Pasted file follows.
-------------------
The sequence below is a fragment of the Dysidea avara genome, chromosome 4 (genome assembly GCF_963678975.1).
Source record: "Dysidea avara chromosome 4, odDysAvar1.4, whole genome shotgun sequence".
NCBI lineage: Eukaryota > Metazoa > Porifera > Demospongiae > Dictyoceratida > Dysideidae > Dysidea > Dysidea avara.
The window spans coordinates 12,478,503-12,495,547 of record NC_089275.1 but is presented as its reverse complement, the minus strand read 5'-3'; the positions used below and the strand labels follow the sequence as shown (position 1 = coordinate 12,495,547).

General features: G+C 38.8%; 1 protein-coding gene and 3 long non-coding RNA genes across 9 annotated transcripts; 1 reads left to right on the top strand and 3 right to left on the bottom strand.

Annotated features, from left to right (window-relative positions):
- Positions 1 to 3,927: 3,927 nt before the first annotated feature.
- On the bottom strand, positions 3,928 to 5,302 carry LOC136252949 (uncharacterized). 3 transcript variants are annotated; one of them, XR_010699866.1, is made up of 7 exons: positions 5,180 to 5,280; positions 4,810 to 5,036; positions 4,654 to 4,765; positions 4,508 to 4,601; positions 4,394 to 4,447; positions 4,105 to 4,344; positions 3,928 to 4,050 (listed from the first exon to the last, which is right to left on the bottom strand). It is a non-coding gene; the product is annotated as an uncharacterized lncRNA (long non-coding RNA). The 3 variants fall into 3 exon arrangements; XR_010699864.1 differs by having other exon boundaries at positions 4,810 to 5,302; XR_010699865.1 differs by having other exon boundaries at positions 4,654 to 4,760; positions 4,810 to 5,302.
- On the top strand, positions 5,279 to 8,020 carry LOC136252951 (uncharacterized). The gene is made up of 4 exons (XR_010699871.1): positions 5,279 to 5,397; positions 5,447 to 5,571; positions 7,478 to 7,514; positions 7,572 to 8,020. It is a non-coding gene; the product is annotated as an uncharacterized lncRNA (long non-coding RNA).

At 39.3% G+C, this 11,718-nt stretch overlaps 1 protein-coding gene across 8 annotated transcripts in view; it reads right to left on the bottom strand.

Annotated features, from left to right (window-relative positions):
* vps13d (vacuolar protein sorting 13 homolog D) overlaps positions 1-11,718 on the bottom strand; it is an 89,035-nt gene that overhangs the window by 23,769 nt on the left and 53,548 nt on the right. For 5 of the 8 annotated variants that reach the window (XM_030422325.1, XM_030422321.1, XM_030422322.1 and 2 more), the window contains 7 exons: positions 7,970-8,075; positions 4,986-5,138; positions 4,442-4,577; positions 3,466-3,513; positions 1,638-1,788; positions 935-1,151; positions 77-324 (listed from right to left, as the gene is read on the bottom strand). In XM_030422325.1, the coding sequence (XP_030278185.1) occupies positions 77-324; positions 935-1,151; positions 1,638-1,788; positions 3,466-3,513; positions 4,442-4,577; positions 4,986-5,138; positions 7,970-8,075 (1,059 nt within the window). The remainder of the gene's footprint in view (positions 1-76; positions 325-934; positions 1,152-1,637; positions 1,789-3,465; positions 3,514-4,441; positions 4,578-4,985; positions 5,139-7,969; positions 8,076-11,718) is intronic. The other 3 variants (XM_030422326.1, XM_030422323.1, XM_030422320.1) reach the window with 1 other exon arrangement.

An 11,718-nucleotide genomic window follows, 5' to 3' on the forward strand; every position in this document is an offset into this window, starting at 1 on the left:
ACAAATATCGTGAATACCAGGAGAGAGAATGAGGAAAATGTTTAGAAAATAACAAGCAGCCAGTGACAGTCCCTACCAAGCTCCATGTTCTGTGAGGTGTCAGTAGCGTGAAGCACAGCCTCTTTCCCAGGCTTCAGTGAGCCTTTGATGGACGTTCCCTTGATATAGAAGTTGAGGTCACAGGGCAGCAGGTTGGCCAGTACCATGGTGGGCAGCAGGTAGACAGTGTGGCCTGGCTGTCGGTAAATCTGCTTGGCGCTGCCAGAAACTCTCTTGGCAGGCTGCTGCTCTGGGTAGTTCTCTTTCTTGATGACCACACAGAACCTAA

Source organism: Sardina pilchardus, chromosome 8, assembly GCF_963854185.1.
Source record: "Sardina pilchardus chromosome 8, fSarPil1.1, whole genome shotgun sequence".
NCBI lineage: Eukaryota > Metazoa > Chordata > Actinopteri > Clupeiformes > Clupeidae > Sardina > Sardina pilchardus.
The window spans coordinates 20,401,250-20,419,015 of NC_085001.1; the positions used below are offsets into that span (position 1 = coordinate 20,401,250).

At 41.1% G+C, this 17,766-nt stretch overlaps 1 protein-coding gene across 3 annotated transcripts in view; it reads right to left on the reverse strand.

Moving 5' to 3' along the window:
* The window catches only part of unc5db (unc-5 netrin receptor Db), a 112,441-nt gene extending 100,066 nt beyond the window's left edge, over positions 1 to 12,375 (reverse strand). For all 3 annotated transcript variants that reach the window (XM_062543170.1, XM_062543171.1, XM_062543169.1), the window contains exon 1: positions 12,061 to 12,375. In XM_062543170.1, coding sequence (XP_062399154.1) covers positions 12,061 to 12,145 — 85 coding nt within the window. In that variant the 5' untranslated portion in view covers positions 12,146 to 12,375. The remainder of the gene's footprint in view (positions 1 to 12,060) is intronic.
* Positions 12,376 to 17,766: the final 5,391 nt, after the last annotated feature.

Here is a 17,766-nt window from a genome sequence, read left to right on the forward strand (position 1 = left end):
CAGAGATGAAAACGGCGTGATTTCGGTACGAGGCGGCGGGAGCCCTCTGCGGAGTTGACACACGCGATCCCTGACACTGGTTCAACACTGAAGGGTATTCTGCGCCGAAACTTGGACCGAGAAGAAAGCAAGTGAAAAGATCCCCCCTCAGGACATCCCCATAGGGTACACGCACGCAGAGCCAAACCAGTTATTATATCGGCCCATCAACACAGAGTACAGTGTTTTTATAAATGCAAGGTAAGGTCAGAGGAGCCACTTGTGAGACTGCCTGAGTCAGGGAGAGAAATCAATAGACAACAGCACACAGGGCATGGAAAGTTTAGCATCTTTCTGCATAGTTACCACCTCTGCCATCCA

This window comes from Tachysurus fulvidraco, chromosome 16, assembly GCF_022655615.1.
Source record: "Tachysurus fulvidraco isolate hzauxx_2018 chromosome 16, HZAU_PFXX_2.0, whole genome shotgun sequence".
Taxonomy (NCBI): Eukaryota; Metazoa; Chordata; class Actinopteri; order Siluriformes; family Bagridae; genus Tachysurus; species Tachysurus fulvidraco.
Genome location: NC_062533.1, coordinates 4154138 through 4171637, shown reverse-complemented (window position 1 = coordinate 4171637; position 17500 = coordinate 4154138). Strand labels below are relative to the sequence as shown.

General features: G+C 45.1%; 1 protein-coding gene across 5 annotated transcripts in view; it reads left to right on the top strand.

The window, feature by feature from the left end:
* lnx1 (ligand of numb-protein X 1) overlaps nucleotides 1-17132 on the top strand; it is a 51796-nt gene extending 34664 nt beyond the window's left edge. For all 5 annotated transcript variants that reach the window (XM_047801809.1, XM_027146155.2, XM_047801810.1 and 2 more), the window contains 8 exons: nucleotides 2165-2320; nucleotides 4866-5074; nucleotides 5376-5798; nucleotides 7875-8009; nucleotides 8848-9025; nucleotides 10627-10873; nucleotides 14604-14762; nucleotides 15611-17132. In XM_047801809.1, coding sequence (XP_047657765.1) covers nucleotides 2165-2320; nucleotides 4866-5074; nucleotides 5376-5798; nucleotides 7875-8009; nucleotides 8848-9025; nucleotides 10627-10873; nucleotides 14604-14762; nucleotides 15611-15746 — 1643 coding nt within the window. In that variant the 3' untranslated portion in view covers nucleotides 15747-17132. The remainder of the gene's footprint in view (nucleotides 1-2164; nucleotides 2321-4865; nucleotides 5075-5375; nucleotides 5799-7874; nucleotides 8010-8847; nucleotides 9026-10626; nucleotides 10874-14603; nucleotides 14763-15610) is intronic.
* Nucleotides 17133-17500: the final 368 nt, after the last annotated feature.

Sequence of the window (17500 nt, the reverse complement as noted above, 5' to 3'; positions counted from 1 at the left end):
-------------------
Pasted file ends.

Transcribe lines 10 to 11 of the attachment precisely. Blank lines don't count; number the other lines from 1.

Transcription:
At 39.3% G+C, this 11,718-nt stretch overlaps 1 protein-coding gene across 8 annotated transcripts in view; it reads right to left on the bottom strand.

Annotated features, from left to right (window-relative positions):